Waste sector emissions remained stable from 2020 to 2021


Climate action

The Climate Change Committee’s annual report says its confidence in the UK meeting its net zero goals from 2030 onwards is now “markedly less” than last year but waste sector emissions remained stable from 2020 to 2021.

Following last year’s High Court ruling, the UK government has published the Carbon Budget Delivery Plan (CBDP), providing much greater transparency on its net zero plans. However, the Climate Change Committee says despite the new detail it’s lost confidence as a “key opportunity” to push for faster progress has been missed.

At COP26, governments committed to reducing greenhouse gas emissions by 68% by 2030. To achieve this goal in seven years, the recent rate of annual emissions reduction outside the electricity supply sector must quadruple. The Committee says that time is now running out to achieve this goal.

The Committee says there are “glimmers” of the net zero transition with the increased sale of electric cars and continued deployment of renewable capacity. However, it said the scale-up of action overall is “worryingly slow”.

There is a worrying hesitancy by Ministers to lead the country to the next stage of net zero commitments.

The Committee criticises the government’s “reliance” on technological solutions that have not been deployed at scale instead of encouraging people to reduce high-carbon activities. It also flagged, what the Committee called, “risks” of policy that is too slow to plant trees and roll out heat pumps.

Reacting to the report, a UK government spokesperson, said: “We can be proud of the UK’s record as a world leader on net zero. We are going far beyond other countries and delivering tangible progress whilst bringing down energy bills with hundreds of pounds coming off bills from next month.

“The UK is cutting emissions faster than any other G7 country and attracted billions of investment into renewables, which now account for 40% of our electricity. In the last year alone, we have confirmed the first state backing of a nuclear project in over 30 years and invested billions to kickstart new industries like carbon capture and floating offshore wind.

“With a new department dedicated to delivering net zero and energy security, we are driving economic growth, creating jobs, bringing down energy bills, and reducing our dependence on imported fossil fuels.”

I urge the government to regroup on net zero and commit to bolder delivery.

Lord Deben, Chairman of the Climate Change Committee, commented: “The lesson of my ten years at the Climate Change Committee is that early action benefits the people of this country and helps us to meet the challenges of the coming decades more cheaply and more easily.

“Yet, even in these times of extraordinary fossil fuel prices, government has been too slow to embrace cleaner, cheaper alternatives and too keen to support new production of coal, oil and gas. There is a worrying hesitancy by Ministers to lead the country to the next stage of net zero commitments.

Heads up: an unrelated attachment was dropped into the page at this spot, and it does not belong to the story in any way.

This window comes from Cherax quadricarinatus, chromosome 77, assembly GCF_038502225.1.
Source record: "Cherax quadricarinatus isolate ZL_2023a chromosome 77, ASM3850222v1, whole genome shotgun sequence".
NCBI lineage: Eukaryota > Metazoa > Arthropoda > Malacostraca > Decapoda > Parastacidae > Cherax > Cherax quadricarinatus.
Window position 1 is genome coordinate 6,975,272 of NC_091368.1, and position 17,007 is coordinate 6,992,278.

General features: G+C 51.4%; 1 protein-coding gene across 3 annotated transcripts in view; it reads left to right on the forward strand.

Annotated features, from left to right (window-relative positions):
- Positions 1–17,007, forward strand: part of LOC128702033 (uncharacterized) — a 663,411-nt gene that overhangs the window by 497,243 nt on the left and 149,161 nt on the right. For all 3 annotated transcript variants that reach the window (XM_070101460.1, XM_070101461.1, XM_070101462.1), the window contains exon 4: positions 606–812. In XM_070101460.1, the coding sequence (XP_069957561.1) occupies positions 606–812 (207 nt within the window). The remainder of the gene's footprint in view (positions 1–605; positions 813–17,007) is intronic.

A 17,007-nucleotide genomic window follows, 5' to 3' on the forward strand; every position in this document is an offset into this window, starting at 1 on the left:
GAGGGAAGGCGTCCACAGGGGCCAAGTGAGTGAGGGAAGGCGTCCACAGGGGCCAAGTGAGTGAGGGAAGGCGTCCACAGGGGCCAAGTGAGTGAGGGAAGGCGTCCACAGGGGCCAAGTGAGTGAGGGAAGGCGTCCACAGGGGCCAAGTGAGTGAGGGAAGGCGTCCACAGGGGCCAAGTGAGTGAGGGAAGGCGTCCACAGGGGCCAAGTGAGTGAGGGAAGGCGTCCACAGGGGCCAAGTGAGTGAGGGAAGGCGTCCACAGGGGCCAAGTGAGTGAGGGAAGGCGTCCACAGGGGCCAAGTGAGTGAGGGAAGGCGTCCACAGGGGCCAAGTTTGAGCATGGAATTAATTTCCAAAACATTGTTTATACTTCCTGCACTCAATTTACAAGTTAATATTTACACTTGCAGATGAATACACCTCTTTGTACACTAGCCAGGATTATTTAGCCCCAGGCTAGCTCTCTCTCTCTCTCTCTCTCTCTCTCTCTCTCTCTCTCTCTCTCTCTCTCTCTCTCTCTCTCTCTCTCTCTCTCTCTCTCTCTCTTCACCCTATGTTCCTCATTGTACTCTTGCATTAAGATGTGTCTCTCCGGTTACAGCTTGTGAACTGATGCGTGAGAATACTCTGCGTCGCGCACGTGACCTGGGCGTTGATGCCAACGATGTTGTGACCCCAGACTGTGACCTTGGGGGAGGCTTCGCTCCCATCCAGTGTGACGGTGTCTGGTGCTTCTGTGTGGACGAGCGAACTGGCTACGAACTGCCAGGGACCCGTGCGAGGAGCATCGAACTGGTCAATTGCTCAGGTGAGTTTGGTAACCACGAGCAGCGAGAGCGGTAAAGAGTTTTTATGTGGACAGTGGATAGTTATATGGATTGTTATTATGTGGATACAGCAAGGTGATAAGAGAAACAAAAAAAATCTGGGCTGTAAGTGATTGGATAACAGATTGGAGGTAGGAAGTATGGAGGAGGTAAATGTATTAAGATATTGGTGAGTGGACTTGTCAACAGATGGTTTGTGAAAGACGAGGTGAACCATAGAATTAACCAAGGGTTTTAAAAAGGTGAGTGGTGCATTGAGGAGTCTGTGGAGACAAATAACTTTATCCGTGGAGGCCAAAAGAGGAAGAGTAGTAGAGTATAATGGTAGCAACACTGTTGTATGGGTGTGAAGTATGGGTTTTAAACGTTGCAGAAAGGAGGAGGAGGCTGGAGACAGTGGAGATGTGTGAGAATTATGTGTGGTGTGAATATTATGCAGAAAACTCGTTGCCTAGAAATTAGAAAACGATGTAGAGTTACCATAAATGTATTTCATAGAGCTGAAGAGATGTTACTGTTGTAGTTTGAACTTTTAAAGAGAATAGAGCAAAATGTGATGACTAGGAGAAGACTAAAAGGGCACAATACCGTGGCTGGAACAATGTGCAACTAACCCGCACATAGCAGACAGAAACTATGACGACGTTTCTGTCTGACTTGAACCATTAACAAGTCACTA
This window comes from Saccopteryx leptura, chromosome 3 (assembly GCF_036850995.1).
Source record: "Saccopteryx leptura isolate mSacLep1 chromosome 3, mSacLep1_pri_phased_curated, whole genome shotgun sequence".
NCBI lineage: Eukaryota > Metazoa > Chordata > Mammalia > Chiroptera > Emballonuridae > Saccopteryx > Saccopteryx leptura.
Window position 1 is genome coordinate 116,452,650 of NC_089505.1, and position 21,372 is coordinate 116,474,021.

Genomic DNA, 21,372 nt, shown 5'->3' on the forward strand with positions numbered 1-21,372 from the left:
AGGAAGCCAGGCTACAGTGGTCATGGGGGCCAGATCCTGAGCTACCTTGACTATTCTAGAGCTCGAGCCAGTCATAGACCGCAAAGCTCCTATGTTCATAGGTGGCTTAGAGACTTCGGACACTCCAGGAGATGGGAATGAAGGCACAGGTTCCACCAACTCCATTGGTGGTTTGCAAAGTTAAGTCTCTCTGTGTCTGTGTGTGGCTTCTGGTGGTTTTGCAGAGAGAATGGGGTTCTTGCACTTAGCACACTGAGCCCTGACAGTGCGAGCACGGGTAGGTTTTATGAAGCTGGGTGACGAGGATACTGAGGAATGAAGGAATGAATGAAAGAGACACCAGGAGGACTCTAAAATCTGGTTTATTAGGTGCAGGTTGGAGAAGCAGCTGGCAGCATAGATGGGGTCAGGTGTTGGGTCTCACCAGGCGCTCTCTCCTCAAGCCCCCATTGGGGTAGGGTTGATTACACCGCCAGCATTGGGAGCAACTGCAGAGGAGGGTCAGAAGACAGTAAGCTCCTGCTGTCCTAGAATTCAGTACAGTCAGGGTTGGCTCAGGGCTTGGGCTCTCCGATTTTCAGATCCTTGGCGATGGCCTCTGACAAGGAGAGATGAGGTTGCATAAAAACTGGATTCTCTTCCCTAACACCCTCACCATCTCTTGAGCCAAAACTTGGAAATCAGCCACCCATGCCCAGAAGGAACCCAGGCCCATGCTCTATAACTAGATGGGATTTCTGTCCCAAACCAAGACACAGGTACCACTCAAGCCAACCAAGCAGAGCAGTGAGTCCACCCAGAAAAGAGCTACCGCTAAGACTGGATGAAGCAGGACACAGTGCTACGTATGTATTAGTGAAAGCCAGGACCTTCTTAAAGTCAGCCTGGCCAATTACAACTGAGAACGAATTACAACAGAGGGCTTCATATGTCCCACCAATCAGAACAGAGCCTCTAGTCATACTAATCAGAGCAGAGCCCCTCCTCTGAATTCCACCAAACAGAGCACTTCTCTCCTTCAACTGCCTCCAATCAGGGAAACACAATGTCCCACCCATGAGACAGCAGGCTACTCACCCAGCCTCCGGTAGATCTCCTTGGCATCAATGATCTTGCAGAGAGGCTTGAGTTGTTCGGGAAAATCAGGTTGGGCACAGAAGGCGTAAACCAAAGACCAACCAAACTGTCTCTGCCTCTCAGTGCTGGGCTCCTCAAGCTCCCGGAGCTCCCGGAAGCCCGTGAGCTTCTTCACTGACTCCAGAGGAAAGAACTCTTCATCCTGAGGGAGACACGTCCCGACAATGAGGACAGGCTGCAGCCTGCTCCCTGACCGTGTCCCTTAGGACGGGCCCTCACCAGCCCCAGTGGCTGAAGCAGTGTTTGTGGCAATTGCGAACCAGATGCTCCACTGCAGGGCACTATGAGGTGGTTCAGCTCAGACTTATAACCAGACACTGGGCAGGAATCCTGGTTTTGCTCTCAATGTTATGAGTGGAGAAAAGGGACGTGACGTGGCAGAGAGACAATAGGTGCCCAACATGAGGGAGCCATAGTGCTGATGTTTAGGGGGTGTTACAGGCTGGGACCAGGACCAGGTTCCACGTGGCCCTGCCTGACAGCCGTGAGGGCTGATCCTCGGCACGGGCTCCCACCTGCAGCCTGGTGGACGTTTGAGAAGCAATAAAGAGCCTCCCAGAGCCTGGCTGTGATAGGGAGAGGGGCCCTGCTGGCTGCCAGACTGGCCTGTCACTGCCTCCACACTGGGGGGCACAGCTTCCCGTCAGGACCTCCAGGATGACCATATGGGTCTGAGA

“I urge the government to regroup on net zero and commit to bolder delivery. This is a period when pace must be prioritised over perfection.”

What the report said about waste

Energy from waste

The Climate Change Committee’s report’s key takeaways on waste include the continued growth in the use of Energy from Waste (EfW) plants is “undermining efforts” to reduce emissions within the waste sector.

The report also states that incoming reforms to recycling collections and packaging should improve recycling rates and divert waste from EfW and landfill, but stronger policies to limit further EfW growth, divert biodegradable waste from landfill and prioritise waste prevention are needed.

This is “largely unchanged” from the Committee’s 2022 assessment as it says it’s waiting for key waste policies to be implemented.

The report calls for an urgent “comprehensive systems approach” to control and reduce EfW emissions, including a moratorium on additional EfW capacity until a review of capacity needs has been completed. It concludes that improving England and Scotland’s “stalled recycling rates” is key to reducing dependence on EfW and landfill and implementation of planned reforms to recycling and packaging must not be delayed.

The report also says clarity on policies to prevent biodegradable waste from going to landfill is “urgently needed”.

CIWM’s reaction

Net zero

Head of Policy and Technical at CIWM, Ray Parmenter, said: “CIWM welcomes the publication of the CCC’s latest progress report and its call for the government to do more to reduce the emissions from the resources and waste sector.

“We echo the Committee’s key message that the government needs to urgently implement the reforms to English waste collections, which we believe will unlock investment in the sector and kick start a drive to increase recycling beyond the currently stalled UK average of 44%.

“CIWM also believes that a systemic approach is needed, one which not only focuses on policies to improve recycling and reduce emissions, both from landfills and EfW plants but includes policies that put a greater emphasis on reducing waste generation per capita and increasing reuse, in order to create a truly circular economy and move the world beyond waste.”

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